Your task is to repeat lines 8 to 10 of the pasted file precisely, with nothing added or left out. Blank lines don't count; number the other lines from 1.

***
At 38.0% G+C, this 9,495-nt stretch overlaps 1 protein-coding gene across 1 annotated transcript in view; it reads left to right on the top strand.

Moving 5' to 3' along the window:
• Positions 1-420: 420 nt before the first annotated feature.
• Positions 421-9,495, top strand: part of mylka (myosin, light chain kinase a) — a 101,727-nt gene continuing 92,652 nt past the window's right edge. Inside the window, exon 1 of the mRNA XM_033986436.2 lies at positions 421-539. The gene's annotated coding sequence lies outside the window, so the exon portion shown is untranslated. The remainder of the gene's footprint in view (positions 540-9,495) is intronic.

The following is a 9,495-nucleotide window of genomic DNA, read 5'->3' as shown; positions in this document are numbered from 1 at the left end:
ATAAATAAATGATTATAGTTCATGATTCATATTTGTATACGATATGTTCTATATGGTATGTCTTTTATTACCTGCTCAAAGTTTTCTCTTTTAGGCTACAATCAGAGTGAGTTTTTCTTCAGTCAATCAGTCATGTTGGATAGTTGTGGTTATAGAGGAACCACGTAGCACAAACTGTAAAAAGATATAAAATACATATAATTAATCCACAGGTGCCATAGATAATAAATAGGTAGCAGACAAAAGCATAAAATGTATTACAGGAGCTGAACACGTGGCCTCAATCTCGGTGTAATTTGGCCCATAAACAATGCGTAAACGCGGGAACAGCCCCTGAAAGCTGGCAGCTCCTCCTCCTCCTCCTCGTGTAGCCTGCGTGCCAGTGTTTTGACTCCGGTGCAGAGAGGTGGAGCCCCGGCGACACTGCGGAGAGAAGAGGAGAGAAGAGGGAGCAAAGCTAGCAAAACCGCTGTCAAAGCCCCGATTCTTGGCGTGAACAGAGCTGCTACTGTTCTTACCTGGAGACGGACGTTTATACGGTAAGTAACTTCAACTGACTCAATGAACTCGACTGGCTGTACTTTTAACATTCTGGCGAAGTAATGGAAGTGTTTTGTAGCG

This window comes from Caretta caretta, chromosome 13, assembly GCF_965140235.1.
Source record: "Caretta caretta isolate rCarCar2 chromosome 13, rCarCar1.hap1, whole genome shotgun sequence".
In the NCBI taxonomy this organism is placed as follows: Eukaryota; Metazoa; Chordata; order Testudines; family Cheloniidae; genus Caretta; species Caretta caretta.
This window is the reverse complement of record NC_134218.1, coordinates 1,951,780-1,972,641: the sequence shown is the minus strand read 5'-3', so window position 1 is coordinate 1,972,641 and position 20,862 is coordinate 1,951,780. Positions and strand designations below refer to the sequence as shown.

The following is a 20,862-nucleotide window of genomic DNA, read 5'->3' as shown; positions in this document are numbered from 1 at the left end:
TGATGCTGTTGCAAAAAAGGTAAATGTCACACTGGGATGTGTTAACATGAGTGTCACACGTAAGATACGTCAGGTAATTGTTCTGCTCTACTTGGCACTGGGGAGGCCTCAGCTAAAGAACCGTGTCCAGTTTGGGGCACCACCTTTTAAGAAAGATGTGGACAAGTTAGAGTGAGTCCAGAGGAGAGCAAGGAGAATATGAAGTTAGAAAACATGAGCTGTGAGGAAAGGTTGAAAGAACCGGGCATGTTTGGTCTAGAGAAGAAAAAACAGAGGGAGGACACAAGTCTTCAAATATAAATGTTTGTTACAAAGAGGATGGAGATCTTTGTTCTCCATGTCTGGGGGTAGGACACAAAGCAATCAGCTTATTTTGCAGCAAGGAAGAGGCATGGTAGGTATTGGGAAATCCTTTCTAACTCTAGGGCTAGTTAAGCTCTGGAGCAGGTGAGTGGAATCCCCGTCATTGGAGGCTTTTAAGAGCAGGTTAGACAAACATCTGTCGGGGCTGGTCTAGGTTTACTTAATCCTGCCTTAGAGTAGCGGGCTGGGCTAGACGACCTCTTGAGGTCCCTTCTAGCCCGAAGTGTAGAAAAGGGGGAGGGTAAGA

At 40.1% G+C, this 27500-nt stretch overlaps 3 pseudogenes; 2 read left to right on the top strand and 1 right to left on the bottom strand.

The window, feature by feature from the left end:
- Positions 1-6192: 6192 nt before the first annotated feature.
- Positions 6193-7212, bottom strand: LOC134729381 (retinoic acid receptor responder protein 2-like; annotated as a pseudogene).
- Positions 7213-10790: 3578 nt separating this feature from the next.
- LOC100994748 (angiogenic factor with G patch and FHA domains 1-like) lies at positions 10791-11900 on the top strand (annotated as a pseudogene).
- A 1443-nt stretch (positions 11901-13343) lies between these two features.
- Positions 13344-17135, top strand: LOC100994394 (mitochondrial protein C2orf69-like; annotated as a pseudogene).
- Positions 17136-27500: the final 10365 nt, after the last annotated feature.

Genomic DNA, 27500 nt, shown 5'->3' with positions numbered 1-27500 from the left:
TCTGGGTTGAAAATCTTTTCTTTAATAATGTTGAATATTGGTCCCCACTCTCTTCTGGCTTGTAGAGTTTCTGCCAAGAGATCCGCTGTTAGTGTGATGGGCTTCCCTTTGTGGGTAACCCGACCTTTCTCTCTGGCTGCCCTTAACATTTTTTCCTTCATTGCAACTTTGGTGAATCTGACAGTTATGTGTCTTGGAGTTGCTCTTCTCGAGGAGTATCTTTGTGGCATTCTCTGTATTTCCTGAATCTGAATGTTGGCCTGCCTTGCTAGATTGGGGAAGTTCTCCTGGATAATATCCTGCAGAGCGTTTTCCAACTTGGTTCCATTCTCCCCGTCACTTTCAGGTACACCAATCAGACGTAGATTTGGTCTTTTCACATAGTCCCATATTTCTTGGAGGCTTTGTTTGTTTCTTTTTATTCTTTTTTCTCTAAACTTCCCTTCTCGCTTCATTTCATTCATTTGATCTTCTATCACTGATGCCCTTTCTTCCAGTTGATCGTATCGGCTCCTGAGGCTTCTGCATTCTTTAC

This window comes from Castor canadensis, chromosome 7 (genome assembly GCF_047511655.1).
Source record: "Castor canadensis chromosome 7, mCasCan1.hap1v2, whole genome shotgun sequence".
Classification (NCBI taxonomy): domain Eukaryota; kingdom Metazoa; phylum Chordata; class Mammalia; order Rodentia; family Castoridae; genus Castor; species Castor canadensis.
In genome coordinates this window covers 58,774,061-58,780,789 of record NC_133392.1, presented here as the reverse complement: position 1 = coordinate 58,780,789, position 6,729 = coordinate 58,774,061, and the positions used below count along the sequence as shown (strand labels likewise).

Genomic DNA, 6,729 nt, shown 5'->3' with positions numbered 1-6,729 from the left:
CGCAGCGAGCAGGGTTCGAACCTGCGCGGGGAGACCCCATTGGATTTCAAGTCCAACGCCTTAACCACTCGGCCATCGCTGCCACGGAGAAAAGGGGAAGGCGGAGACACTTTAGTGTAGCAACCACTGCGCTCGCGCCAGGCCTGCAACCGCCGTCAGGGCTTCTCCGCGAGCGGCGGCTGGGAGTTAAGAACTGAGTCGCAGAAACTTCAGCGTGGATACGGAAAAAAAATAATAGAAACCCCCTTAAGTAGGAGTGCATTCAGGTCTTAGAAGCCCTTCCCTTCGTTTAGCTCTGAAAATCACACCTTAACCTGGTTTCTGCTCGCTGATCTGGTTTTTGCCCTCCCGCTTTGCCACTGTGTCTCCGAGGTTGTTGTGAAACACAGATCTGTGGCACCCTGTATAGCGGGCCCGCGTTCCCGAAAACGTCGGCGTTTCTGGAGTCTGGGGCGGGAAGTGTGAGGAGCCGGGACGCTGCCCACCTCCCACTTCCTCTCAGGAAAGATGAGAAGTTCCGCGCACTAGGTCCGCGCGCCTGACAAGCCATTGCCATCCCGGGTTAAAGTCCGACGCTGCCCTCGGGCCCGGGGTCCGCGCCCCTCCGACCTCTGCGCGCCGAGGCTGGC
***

Source record: "Caretta caretta isolate rCarCar2 chromosome 13, rCarCar1.hap1, whole genome shotgun sequence".
In the NCBI taxonomy this organism is placed as follows: Eukaryota; Metazoa; Chordata; order Testudines; family Cheloniidae; genus Caretta; species Caretta caretta.
This window is the reverse complement of record NC_134218.1, coordinates 1,951,780-1,972,641: the sequence shown is the minus strand read 5'-3', so window position 1 is coordinate 1,972,641 and position 20,862 is coordinate 1,951,780. Positions and strand designations below refer to the sequence as shown.